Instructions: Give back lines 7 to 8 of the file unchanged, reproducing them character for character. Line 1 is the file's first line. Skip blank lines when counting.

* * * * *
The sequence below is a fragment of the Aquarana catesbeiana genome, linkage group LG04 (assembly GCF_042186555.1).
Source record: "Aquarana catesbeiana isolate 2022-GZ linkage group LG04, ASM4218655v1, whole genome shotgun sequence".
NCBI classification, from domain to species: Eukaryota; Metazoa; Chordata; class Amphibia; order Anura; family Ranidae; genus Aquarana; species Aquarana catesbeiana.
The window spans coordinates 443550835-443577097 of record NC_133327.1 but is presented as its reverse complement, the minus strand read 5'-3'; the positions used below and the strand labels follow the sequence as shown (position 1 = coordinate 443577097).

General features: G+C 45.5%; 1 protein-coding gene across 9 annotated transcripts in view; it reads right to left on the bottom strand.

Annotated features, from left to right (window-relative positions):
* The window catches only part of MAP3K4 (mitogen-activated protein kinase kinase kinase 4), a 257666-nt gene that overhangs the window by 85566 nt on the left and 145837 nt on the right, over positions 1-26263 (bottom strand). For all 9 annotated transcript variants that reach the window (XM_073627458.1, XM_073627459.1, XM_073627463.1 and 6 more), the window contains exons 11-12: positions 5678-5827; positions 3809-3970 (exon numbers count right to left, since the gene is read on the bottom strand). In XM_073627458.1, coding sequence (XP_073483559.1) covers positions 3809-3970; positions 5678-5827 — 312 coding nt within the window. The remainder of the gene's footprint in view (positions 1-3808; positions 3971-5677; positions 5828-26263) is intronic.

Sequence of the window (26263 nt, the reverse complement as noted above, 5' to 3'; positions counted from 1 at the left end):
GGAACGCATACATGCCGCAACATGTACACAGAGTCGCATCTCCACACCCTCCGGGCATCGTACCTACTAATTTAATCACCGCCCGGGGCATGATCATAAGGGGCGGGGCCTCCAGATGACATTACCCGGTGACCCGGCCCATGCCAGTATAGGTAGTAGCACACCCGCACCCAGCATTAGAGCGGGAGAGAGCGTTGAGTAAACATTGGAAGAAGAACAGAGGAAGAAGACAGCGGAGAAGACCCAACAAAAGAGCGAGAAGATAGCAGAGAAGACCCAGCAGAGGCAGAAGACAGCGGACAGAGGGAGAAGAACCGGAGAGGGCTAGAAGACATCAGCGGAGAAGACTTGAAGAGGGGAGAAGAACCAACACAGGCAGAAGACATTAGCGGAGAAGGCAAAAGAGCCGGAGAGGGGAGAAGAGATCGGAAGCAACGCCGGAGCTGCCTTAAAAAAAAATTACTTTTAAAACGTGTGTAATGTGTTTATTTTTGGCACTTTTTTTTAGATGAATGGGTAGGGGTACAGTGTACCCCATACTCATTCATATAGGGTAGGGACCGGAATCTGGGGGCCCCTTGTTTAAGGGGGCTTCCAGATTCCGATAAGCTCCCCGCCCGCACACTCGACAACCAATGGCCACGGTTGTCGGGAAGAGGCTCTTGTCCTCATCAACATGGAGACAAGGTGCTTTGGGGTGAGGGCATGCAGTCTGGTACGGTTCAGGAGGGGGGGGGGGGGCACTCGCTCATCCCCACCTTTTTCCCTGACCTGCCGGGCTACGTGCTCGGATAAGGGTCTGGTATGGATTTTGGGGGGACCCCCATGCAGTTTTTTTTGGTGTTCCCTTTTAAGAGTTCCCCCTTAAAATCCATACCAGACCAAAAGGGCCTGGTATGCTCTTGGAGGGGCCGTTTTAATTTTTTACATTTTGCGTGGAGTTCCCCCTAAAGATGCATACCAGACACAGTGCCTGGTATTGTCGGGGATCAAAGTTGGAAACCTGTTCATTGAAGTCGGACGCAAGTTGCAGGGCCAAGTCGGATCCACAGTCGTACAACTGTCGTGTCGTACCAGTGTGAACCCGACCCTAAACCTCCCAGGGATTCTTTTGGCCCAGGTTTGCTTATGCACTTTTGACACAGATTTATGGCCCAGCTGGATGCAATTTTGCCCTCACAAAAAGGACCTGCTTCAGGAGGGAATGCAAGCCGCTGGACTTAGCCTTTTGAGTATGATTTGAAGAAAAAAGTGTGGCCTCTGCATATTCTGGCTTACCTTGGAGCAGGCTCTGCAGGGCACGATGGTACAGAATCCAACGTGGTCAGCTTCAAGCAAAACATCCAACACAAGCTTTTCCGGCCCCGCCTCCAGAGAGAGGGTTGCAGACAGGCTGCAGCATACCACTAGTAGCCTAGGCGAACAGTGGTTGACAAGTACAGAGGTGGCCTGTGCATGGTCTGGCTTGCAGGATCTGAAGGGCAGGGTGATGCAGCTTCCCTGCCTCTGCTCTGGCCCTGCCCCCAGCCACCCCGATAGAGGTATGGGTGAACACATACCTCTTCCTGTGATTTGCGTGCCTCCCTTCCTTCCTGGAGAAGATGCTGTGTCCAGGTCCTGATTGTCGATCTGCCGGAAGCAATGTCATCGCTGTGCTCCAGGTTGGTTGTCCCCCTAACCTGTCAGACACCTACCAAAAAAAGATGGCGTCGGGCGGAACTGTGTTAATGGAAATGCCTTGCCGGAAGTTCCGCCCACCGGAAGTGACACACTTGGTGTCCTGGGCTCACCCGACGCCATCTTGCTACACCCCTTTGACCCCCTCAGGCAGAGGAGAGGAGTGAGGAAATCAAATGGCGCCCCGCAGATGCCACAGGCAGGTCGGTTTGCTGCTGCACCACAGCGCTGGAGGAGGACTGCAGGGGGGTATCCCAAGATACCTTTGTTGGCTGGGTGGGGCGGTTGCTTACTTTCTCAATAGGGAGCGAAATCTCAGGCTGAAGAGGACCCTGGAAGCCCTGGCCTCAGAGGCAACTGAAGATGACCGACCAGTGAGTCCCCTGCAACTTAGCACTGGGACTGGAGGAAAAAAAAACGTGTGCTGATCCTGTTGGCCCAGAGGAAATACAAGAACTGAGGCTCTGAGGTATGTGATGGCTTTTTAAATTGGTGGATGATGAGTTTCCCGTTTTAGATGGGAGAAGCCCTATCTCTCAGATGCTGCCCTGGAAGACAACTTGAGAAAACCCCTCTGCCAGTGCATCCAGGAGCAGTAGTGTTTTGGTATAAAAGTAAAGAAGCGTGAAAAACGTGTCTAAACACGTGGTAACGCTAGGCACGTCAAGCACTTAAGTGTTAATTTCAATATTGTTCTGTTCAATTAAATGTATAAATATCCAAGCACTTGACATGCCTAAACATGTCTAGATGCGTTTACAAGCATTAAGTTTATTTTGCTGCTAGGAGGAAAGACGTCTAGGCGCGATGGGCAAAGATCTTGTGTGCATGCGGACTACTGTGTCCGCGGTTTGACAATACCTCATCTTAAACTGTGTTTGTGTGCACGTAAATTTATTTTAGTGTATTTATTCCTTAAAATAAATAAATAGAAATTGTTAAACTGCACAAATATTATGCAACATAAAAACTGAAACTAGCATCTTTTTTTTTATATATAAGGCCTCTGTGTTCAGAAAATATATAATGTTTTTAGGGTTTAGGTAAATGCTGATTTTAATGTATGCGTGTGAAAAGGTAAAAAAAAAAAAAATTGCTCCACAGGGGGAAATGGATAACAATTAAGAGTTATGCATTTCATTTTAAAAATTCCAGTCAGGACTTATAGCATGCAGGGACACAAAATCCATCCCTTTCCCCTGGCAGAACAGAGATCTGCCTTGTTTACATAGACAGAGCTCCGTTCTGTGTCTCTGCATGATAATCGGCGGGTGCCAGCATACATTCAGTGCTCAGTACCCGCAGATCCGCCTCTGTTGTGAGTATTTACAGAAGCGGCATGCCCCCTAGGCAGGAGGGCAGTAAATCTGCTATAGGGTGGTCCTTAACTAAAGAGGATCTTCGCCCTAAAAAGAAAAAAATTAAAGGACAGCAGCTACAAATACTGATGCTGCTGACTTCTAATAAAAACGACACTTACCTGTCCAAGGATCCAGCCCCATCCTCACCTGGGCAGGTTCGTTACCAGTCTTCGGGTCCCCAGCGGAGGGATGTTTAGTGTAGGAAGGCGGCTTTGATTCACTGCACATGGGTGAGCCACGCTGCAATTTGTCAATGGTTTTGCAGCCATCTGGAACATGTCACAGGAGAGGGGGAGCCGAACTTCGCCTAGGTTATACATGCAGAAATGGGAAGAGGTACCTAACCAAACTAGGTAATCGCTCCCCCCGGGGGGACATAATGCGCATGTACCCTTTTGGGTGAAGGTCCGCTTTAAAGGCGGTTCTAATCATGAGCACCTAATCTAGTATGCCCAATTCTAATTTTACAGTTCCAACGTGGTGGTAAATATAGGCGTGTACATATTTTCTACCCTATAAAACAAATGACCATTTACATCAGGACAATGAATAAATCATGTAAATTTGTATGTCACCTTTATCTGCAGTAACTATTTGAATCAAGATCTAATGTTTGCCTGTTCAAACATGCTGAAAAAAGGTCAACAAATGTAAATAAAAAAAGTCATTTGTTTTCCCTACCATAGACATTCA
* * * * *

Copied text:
* The window catches only part of MAP3K4 (mitogen-activated protein kinase kinase kinase 4), a 257666-nt gene that overhangs the window by 85566 nt on the left and 145837 nt on the right, over positions 1-26263 (bottom strand). For all 9 annotated transcript variants that reach the window (XM_073627458.1, XM_073627459.1, XM_073627463.1 and 6 more), the window contains exons 11-12: positions 5678-5827; positions 3809-3970 (exon numbers count right to left, since the gene is read on the bottom strand). In XM_073627458.1, coding sequence (XP_073483559.1) covers positions 3809-3970; positions 5678-5827 — 312 coding nt within the window. The remainder of the gene's footprint in view (positions 1-3808; positions 3971-5677; positions 5828-26263) is intronic.

Sequence of the window (26263 nt, the reverse complement as noted above, 5' to 3'; positions counted from 1 at the left end):